Allan Kardec

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21. By saying to Adam that he will draw his nourishment from the Earth by the sweat of his brow, God symbolized the obligation of work; but why does he make work a punishment? What would the intelligence of man be if it were not developed by labor? What would the Earth be if it were not made fruitful, transformed, and rendered healthy by the intelligent work of man?

It is written (in chap. II, v. 5 and 7): “the LORD God had not sent rain on the Earth and there was no man to work the ground, the LORD God formed the man from the dust of the ground.” This quotation, taken in connection with another, which is: “Replenish the Earth,” proves that man was from the beginning destined to occupy all the Earth, and to cultivate it; moreover, that paradise was not a circumscribed place upon one corner of the globe. If the culture of the Earth was in consequence of Adam’s fall, if Adam had not sinned, the Earth would not have been cultivated, and the views of God would not have been accomplished.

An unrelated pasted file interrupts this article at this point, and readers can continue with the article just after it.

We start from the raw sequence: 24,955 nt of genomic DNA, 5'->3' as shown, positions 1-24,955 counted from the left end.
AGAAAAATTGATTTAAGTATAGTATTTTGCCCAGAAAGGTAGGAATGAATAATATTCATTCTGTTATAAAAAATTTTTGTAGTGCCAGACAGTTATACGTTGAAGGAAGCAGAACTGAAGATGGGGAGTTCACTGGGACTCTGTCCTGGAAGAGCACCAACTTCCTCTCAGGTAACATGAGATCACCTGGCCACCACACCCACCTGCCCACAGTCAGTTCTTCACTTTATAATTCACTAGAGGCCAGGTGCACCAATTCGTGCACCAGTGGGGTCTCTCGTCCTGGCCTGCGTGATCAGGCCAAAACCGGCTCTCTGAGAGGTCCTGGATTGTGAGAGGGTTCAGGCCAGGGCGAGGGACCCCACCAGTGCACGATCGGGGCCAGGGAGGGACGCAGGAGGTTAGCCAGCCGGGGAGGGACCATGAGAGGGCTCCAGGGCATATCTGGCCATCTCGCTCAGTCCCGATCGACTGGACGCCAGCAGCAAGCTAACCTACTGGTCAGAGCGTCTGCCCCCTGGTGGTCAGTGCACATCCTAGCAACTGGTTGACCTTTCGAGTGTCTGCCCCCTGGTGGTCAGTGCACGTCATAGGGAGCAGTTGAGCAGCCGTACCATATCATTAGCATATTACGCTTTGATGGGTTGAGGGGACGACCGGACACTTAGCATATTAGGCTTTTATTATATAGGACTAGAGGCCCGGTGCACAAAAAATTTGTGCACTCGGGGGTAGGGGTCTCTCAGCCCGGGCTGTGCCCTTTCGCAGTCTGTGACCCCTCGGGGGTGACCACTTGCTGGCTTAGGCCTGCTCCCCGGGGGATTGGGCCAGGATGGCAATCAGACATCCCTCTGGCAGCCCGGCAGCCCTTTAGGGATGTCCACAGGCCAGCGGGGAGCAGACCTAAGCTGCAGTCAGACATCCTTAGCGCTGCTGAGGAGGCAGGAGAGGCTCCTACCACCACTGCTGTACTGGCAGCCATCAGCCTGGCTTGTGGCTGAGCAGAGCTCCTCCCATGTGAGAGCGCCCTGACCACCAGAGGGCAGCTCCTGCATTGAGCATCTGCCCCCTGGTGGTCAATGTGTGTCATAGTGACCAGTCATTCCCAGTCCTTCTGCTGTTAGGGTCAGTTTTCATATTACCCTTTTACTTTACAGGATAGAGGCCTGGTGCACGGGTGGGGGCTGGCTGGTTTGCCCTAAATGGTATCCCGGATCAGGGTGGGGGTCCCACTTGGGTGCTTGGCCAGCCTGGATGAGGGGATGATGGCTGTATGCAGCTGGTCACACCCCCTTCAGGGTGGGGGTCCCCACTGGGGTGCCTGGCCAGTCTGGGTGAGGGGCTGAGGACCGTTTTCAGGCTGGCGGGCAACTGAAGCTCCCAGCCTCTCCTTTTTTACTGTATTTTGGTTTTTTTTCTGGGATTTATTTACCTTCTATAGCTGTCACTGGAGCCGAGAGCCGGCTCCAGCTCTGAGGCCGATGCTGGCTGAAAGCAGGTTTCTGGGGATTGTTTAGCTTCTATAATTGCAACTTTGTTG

Why did he say to the woman, that, because she had committed this sin, she should bear children in sorrow? How can the pain of child-bearing be a chastisement, since it is a consequence of the organism, and has been physiologically proved to be necessary? How can anything which is according to the laws of nature be a punishment? This is what theologians have not yet explained, and that which they will not be able to do while they look at things from their present point of view. However, theses Bible quotations, which seem so contradictory, can be justified.

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